In his CYBERUK address to an audience of 2,500 people in Glasgow from across the tech community (including Government, academia and industry), GCHQ director Jeremy Fleming talked about the organisation’s cyber security mission in the third decade of the Internet age.
Drawing on the results of the recent UK Cyber Security Survey which found that only 15% of people said they knew how to protect themselves online, Fleming outlined how GCHQ plans to do more to take the burden of cyber security away from the individual. GCHQ will continue to work closely with device manufacturers and online platform providers to build security into their products and services at the design stage.
Fleming also shared the significant impact of the National Cyber Security Centre’s (NCSC) Active Cyber Defence Programme which uses automation to block attacks at scale in order to make the Internet safer for people to use. Last month, the UK hosted share of global phishing dropped below 2% for the first time. It’s down from 5.4% in 2016 when the programme began.
He also provided an example of the success achieved by working in partnership with others, noting the work done with HMRC. In 2016, HMRC was the 16th most phished brand globally, accounting for 1.25% of all phishing e-mails sent. Today, it’s ranked 146th and accounts for less than 0.1% of all phishing e-mails.
For the first time, Fleming talked about how the NCSC is sharing real-time cyber security information with the private sector such that the latter can act on it. He also set out how GCHQ plans to scale this capability for all business sectors in order to build a genuinely national effort to tackle malign state cyber actors, criminal malware or people on The Dark Web trading credit card details.
Banks must take action
On that note, Alex Boothroyd (senior banking fraud solutions specialist at SAS UK and Ireland) commented: “While it should be a huge help to banks that GCHQ is happy to share real-time cyber security information in the fight against credit card fraud, banks should not be reliant solely on this support. Rather, it’s the banks themselves who should be taking action. With £1.2 billion lost to bank fraud in 2018, it’s clear that financial institutions must be proactive in preventing financial crime before their customers become victims.”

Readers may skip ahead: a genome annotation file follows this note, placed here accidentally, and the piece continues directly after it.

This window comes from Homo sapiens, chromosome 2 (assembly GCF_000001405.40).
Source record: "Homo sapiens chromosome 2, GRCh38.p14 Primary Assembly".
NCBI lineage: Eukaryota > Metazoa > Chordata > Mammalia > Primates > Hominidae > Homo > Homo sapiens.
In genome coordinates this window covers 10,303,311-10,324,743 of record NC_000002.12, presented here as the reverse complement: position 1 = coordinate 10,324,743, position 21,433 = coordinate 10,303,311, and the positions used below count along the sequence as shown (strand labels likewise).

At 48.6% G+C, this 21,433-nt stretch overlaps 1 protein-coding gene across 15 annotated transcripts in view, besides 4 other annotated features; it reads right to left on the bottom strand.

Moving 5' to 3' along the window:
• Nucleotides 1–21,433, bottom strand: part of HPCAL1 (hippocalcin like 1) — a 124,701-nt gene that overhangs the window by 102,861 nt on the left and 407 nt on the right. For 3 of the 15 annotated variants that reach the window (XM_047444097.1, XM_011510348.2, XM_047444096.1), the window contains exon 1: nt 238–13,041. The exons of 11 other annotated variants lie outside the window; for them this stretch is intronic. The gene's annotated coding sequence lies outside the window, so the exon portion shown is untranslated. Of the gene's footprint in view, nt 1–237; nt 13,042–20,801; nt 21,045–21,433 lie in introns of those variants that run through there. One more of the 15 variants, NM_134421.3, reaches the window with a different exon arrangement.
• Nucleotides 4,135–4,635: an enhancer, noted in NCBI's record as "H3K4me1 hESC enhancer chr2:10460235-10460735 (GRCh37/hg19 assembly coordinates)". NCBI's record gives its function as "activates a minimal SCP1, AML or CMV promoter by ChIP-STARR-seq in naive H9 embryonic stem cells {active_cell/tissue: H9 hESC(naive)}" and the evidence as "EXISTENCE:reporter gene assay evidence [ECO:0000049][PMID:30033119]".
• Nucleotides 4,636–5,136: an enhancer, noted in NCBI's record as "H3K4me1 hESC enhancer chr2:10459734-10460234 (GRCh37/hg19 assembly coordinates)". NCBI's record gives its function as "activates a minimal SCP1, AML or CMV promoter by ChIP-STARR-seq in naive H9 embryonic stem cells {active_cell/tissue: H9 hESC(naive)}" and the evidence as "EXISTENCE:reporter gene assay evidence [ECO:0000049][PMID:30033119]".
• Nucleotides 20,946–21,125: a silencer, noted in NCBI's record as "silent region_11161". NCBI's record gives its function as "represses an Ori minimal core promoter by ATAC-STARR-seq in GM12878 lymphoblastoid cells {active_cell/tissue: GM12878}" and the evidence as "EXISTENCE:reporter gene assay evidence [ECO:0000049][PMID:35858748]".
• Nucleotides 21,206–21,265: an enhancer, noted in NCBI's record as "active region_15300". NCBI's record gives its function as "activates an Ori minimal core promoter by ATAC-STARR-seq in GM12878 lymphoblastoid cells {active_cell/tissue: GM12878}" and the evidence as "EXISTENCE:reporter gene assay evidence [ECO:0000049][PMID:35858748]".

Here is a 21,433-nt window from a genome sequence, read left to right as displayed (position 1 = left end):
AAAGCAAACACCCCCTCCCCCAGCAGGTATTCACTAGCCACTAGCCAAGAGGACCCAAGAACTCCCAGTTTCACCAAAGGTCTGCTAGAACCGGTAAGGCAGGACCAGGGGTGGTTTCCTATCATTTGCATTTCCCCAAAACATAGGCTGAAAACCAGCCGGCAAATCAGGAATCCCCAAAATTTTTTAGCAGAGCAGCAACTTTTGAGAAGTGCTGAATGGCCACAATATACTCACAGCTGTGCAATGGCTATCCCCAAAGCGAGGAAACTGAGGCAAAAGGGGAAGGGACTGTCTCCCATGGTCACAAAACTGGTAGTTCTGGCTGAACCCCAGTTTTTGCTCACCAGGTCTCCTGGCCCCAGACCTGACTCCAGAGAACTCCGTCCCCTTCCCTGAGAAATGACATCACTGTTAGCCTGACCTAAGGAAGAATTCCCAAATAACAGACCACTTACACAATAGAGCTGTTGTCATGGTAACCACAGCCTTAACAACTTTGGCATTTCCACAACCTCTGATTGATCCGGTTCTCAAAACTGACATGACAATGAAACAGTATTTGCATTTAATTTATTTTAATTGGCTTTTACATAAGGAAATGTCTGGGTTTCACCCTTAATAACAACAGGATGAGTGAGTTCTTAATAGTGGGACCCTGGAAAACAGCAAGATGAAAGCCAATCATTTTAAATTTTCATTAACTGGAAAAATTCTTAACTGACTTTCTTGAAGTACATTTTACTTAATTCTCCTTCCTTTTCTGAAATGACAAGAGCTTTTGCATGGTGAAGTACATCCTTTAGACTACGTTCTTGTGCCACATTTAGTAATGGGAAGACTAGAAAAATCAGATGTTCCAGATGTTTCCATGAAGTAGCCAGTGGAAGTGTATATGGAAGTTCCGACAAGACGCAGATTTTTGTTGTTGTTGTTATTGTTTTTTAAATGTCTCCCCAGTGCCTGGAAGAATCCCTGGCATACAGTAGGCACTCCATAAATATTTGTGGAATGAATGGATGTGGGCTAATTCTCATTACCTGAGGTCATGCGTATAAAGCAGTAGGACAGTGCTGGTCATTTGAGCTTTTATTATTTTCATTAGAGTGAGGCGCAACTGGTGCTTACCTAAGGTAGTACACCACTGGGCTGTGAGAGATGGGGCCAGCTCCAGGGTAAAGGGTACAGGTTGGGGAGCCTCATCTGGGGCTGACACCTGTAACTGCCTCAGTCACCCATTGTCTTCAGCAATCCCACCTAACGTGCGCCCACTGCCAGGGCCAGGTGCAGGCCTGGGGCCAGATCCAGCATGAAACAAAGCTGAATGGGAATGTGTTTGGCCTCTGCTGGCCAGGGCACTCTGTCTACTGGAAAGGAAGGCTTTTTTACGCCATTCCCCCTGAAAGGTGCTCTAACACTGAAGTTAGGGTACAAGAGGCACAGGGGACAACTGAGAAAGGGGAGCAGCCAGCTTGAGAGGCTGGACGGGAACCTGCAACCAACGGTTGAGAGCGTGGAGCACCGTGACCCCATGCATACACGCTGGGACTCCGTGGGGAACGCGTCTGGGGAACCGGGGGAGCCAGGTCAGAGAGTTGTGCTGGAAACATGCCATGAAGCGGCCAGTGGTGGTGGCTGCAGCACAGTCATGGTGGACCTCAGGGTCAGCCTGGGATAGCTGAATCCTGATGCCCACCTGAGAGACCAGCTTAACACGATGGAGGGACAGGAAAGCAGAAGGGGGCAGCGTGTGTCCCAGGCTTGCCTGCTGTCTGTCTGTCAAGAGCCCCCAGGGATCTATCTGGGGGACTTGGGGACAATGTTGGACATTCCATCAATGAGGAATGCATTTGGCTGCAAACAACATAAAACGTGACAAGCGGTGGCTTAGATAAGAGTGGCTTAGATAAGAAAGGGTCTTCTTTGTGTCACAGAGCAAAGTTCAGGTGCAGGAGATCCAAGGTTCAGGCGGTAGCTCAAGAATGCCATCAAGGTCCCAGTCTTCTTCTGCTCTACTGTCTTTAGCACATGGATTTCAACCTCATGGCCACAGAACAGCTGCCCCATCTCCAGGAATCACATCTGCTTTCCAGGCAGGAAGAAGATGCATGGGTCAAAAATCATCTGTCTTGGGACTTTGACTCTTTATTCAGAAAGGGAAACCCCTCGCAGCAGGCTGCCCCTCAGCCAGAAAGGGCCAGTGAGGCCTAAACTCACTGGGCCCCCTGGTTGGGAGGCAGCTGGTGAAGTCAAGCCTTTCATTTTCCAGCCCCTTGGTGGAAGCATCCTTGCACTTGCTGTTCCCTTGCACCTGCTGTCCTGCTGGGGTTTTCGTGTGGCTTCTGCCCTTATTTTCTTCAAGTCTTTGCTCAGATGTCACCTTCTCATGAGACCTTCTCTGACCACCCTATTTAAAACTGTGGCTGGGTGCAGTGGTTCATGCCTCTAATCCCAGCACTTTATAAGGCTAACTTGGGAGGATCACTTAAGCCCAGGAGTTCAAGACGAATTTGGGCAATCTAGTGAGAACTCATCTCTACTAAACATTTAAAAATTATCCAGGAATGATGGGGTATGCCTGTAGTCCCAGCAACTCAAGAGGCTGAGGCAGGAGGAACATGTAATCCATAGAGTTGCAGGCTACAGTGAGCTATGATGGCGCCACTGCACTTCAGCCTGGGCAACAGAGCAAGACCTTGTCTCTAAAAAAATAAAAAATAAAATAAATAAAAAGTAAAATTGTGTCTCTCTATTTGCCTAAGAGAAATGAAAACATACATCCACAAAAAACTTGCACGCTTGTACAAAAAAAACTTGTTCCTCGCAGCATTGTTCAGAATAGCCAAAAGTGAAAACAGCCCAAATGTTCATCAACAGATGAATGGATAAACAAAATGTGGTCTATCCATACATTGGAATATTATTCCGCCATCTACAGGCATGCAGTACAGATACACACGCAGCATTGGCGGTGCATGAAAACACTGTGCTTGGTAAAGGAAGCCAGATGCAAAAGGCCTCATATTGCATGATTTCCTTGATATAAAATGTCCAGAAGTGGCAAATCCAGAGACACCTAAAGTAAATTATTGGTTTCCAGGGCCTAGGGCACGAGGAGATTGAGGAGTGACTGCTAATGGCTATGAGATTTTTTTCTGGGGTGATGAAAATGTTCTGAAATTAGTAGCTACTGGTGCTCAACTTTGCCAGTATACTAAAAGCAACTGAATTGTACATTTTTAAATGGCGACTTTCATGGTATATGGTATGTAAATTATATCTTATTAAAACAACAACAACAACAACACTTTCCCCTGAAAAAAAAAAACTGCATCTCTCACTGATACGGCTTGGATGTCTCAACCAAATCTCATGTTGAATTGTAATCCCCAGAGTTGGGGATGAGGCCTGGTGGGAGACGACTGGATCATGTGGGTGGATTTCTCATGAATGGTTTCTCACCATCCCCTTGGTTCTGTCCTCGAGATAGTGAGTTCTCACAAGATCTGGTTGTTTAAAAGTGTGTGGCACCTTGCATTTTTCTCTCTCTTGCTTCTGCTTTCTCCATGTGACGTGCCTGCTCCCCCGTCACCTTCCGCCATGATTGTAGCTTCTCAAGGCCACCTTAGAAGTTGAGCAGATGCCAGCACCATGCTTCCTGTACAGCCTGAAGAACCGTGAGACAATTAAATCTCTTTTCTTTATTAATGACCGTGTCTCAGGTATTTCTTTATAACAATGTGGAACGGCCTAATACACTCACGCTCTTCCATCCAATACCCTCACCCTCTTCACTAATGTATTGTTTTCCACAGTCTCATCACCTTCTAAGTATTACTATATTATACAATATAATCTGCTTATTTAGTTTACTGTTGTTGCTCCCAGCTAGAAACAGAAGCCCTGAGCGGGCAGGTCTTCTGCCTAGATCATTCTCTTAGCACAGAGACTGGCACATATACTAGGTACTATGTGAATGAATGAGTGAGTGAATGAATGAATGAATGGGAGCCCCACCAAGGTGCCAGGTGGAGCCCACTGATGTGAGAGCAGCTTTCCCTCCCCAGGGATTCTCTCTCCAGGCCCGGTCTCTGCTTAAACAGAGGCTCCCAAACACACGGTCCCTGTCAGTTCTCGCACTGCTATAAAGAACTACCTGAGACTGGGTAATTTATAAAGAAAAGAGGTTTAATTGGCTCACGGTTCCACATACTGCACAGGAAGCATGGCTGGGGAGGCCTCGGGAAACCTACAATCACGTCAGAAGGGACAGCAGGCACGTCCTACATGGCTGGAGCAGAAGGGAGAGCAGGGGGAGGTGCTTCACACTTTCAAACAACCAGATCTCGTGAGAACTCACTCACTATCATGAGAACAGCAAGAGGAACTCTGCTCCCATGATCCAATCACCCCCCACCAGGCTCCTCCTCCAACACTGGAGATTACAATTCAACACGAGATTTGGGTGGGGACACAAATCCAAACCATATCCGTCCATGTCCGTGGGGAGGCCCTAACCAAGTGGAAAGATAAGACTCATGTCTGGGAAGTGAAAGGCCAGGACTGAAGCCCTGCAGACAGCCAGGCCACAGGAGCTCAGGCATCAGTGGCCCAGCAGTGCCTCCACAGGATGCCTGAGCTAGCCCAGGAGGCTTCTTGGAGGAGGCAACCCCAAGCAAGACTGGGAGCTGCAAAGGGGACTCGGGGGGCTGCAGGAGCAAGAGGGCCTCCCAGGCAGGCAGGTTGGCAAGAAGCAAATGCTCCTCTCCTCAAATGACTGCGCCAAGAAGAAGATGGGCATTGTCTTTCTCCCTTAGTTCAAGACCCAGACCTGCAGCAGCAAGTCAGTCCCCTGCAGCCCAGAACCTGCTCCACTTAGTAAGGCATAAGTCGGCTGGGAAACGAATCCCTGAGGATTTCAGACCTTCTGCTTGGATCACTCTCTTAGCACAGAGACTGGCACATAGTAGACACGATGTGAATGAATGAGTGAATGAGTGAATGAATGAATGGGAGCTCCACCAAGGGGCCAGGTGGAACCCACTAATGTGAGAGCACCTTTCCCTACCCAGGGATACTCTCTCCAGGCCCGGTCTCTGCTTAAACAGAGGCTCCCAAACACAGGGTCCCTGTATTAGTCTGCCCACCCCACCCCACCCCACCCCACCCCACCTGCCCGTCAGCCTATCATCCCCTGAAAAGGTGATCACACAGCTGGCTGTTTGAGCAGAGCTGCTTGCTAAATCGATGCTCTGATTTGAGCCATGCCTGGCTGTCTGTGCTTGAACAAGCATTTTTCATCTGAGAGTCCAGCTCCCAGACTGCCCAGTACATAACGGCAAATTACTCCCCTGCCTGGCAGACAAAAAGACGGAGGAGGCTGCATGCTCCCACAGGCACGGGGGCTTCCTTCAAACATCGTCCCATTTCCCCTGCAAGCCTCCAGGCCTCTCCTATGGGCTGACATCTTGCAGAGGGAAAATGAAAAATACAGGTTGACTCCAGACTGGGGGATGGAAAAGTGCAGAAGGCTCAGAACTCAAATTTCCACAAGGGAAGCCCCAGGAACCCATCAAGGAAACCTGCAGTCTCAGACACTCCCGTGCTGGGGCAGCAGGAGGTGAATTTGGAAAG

Boothroyd continued: “There’s a lack of awareness among Britons around how to protect themselves online. Therefore, companies must make a greater effort to leverage technology to combat scams and provide a safety Internet for customers against the increasingly sophisticated techniques of fraudsters. A sluggishness to implement such measures could be costing banks millions. Banks must not simply deal with the repercussions of fraudulent activity. Rather, they must tackle the issue from the outset. While it’s true that part of the solution rests in educating customers around the techniques that scammers use, technology will play a more vital role in foiling fraud.”
Further, Boothroyd stated: “Artificial Intelligence (AI)-powered fraud prevention can help to alleviate the pressures on customer fraud teams at banks and increase the accuracy of detection methods. As the techniques used by fraudsters become more advanced, so too must companies’ defences if they’re to maintain the trust of their customers while also saving them money. AI provides the capabilities that businesses need to protect customers against this form of fraud. It’s therefore vital that they invest in the necessary technology if they want to stay ahead of the curve rather than relying on the protective tools of intelligence officers.”
In closing his Keynote Speech, Fleming stressed the need for continued and increasing collaboration between Government, academia and industry partners both at home and abroad to ensure a safer and more successful UK.
*CYBERUK is the UK Government’s flagship cyber security event hosted by the NCSC
**View the full text of Jeremy Fleming’s speech here